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Sculpture major houses exhibition in GUC Art Space


Staff Writer

Sculpture house
Devin Liner image.

The second floor of the Guerrieri University Center is home to the Art Space, which showcases the work of Salisbury University students each month.

From now until March 31, senior BFA Sculpture major Heidi Rottman’s preliminary drawings for her “Endangered” series are being presented. Next month, Natalie Fein’s work will be shown, followed by Garett Fulmer’s exhibition in May.

Professor Jinchul Kim, who is head of the Painting area within the Art Department and in charge of selecting what to display in the University Center Art Space, approached Rottman after seeing her work. One of Rottman’s previous exhibitions was about the rapid decline of honeybee populations entitled “Beewildered,” which was presented in the Student Art Center.

Growing up, Rottman was surrounded by art due to both of her parents having careers as graphic designers.

Originally a biology major, she switched after freshman year because she realized she would rather be doing art, which she loves and is passionate about. She could figure out the money later.

After she graduates with a B.F.A. in sculpture this semester, her plan is to work as a graphic designer and at local art galleries. She is also going to be applying to graduate schools in Texas, North Carolina and South Carolina, and hopes to be attending in a year to get her master’s degree.

The sketches on display in the art space are plans for life-sized, iron and cast resin sculptures. The subjects are animals such as the bighorn sheep, pygmy rabbit and red wolf—species that are now endangered due to loss of habitat in North America.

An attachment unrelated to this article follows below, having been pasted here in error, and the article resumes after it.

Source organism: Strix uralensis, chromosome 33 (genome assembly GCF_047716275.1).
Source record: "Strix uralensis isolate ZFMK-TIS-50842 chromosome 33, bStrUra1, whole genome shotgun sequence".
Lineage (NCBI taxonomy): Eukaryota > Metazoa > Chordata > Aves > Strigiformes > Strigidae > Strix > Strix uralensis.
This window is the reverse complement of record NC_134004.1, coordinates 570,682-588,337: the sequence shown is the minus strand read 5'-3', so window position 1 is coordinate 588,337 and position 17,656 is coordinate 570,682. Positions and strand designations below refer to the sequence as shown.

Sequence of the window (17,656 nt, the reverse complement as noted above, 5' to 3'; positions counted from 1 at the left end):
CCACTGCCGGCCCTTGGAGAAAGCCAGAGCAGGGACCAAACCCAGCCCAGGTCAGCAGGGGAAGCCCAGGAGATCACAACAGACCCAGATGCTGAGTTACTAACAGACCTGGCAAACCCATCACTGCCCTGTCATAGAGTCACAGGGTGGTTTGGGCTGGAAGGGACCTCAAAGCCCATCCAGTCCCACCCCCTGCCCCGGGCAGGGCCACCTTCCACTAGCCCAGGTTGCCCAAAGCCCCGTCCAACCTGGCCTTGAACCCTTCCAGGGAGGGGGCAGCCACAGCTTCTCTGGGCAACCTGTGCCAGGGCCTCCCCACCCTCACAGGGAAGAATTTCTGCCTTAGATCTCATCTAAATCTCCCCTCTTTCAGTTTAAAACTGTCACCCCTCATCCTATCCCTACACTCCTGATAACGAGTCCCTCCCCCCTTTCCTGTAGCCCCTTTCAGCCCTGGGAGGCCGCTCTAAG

The conscious choice to immortalize these endangered species in such an industrial material allows the viewer to “see what we have chosen as valuable in our contemporary culture and what we have given up in its place,” Rottman says in her artist’s statement.

Rottman has always been concerned with the environment, nature and animals, and frequently references them in her work. She hopes to increase awareness for the living beings who rely on the health of the environment to survive—including ourselves.

Although the artist planned these projects long before the presidential election and subsequent decline in environmental program support and funding, it makes her work more relevant than ever.

However, Rottman believes that “we need to stop relying solely on the government to advocate for the environment—individuals are just as capable in being responsible for the earth we inhabit.”

The exhibition is an interesting concept with a strong message about the impact people are having on the habitats of certain animals. The theme is incredibly relevant to our world today, and will encourage viewers in Salisbury to be more aware of how serious endangerment is at this point in time.

The drawings themselves were very well rendered, and students can look forward to seeing the formalized projects brought to life after Rottman castes them in iron and resin.

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